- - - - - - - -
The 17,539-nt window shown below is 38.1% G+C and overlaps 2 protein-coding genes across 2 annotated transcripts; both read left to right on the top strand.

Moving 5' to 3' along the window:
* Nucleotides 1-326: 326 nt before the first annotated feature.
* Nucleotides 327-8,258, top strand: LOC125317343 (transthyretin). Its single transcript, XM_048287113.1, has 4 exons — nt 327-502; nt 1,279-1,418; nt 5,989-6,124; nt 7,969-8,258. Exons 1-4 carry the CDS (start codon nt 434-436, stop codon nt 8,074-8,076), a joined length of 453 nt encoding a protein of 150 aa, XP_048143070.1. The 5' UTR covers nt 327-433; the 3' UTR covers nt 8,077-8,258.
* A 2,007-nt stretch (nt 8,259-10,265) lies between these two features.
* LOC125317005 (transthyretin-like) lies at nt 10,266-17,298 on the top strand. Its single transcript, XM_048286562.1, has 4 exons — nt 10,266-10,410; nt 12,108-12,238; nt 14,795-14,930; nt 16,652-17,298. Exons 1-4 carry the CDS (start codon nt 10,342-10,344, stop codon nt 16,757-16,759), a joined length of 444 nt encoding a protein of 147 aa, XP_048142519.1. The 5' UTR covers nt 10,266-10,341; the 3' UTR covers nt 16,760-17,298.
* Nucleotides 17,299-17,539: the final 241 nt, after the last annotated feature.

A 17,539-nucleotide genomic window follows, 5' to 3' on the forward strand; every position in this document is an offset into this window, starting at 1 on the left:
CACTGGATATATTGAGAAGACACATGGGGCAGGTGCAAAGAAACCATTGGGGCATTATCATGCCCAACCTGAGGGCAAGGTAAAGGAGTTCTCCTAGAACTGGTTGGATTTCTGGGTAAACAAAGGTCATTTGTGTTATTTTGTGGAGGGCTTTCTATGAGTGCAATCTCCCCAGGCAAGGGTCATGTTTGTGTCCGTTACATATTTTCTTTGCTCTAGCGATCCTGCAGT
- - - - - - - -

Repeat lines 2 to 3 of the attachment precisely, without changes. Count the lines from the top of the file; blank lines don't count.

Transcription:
Moving 5' to 3' along the window:
* Nucleotides 1-326: 326 nt before the first annotated feature.